Ban the buzz?

Caffeine-containing alcoholic beverages (or mixes – i.e. Red Bull and vodka) are under fire. The state attorney general and health-advocacy groups are seeking federal government support in regulating caffeinated alcoholic drinks. These beverages are a fast-growing product line popular among younger partakers [1].

Some proponents of regulating these beverages call for an all-out ban. Others advocate for warning labels advertising the potential health and safety risks of mixing caffeine and alcohol [1]. I certainly didn’t think much of my Sugar-Free Sparks back in college! MillerCoors LLC has agreed to remove caffeine, guarana, and other stimulants from their products (i.e. Sparks) as of last year. Anheuser-Busch has done the same. Other companies, however, are seizing such markets with their similar products.These companies include Four Loko and Joose, and are currently under investigation by several attorneys general, The Wall Street Journal reported in July 2009 [1].

Why such the fuss? Most importantly, the mixture of caffeine and other stimulants may mask the feeling of drunkenness which can lead to reckless behaviors. Is this really a public concern? Probably ought to be. Sales of one brand of caffeine-containing alcohol, Four Loko and sister brand Four Maxed rose in sales by 2,680% over the past year [1].

A Wake Forest University study published in 2008 found that 24% of college students consuming alcohol in a given month were doing so by mixing with caffeinated beverages. Those that did mix alcohol with caffeinated beverages were more likely than those who did not drink alcohol mixed with caffeine to experience negative consequences, such as alcohol-related injury, getting into a car with a drunk driver, or being taking advantage of sexually [1].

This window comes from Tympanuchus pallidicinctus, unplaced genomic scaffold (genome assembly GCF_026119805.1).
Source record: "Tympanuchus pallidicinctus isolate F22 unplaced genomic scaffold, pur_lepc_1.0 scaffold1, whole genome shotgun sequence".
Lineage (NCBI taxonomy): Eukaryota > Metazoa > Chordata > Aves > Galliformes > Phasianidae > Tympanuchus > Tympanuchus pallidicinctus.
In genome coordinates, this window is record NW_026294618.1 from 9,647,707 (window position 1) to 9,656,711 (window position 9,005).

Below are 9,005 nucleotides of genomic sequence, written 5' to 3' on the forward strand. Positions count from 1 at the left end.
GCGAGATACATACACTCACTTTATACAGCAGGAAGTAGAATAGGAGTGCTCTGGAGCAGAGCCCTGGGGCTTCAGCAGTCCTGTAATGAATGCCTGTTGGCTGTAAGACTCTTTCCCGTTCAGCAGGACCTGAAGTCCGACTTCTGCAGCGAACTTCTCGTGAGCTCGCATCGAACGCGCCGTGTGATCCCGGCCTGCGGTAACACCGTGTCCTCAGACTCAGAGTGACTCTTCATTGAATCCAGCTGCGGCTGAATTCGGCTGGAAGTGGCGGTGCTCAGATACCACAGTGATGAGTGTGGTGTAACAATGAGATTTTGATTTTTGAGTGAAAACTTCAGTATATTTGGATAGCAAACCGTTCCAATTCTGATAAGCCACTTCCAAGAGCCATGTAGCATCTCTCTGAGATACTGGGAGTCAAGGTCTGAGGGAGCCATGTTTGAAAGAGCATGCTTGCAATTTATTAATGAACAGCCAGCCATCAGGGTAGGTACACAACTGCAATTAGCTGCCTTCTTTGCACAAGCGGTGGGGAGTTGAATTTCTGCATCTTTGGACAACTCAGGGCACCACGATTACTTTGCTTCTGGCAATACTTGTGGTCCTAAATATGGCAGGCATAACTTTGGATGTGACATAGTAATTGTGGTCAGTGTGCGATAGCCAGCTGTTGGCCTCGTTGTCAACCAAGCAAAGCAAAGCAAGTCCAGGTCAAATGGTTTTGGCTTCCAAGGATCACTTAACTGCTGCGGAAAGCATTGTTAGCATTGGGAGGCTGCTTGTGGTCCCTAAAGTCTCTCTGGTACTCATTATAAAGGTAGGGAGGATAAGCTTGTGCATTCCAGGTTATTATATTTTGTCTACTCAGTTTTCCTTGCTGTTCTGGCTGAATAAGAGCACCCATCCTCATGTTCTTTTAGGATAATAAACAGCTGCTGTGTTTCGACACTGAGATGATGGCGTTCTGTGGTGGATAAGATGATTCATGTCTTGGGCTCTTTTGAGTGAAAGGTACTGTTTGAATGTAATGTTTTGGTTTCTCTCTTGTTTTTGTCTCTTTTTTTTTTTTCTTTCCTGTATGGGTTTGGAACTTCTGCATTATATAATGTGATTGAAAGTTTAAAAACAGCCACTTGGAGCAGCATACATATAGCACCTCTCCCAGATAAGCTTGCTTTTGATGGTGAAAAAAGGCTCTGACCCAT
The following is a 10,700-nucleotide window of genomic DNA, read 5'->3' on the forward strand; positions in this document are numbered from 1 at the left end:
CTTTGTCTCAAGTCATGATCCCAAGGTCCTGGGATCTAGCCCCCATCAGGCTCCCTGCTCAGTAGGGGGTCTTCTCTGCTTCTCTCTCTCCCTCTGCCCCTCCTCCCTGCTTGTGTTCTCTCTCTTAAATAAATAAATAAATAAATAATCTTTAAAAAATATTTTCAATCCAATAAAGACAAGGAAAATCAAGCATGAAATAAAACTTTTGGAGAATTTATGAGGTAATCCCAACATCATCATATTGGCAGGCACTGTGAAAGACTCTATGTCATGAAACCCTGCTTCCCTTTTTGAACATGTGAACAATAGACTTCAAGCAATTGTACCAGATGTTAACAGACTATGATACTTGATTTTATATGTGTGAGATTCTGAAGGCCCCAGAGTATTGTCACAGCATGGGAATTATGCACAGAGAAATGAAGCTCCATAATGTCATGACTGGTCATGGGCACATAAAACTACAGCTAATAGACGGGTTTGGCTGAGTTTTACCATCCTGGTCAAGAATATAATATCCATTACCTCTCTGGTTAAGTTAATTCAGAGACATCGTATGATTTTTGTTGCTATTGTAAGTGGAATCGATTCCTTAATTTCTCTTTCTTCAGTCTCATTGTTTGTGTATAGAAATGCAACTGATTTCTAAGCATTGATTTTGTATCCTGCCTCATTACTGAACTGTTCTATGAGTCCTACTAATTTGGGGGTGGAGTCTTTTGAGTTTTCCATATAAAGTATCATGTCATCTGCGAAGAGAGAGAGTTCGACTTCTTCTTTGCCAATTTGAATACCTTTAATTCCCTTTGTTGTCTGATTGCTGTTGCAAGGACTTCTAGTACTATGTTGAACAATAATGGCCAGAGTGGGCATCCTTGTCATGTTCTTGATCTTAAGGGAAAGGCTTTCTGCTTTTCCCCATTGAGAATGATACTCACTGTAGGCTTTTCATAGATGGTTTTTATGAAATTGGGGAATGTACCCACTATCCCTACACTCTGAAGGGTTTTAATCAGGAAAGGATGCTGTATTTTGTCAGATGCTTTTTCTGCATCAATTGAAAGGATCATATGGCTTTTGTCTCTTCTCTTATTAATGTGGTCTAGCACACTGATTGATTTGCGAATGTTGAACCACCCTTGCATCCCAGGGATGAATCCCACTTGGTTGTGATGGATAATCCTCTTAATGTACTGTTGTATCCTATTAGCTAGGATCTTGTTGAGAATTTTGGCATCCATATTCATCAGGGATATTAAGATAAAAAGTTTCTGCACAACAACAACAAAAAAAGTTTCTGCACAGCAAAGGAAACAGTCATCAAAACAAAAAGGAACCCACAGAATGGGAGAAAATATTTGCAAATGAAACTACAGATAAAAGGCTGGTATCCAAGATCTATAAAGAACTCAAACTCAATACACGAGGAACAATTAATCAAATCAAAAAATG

But how MUCH caffeine are in these products? Because the companies are not required to list the amount of caffeine in the products, most of them to not list the content. Rich Brest, a 36-year-old JETT drinker, says that putting the amount of caffeine on the label is a “no brainer.” However, he explains that putting a warning label pointing to product risks seems no more feasible than including a label on all alcohol explaining, “the only thing that can sober you up is time, not caffeine, not a shower. [1]”

What does the FDA say? According to their website, the FDA permits 200 parts per million of caffeine in alcoholic drinks — the same amount permitted in soft drinks. The FDA is currently performing further research on caffeine and alcohol, says Mitchell Cheeseman, deputy director of the FDA’s office of food-additive safety [1].

Stock up on Sparks, just in case, my dear northwestern boo bear!

[1]. Kesmodel, David.

Buzz Kill? Critics Target Alcohol-Caffeine Drinks. The Wall Street Journal. August 3, 2009.

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4 Comments

Filed under alcohol, caffeine, research study

4 responses to “Ban the buzz?

  1. Gina

    Something needs to be done regarding this issue, I'm glad you brought it up. I used to drink Red Bull and vodka in college sometimes, which was really stupid and always made me feel like crap. I wouldn't want my children drinking alcohol in combination with caffeine, so I hope something is done about it.

  2. Chow and Chatter

    bad mix, great post

  3. iluvshoes

    My story kind of relates so I'm sharing it lol. Yesterday when we were leaving the fan appreciation day there was a drink company set up outside the gates. My little nephew who is 3 and the 5 year old friend we had with us of course ran over to get a sample. The bright colors, inflatable etc I'm sure drew their eye to the table but as they approached the lady says, "Are you 18?" If you're not 18 you can't drink this." Apparently the amount of caffeine in the drink would harm a small child. If there is that much nasty stuff in a drink that children can't drink it, why should adults drink it? But yet there were people taking the samples right and left! I don't get it!

  4. Nicole M., MS, RD, LD

    Wow! That is scary…I had no idea you had to be 18 to buy caffeinated beverages with excess caffeine. Good to know, I guess, but yes…very scary that they're considered "safe" for adults. Diet Pepsi Max even makes me jittery and I am a coffee lover 🙂 Thanks for sharing!

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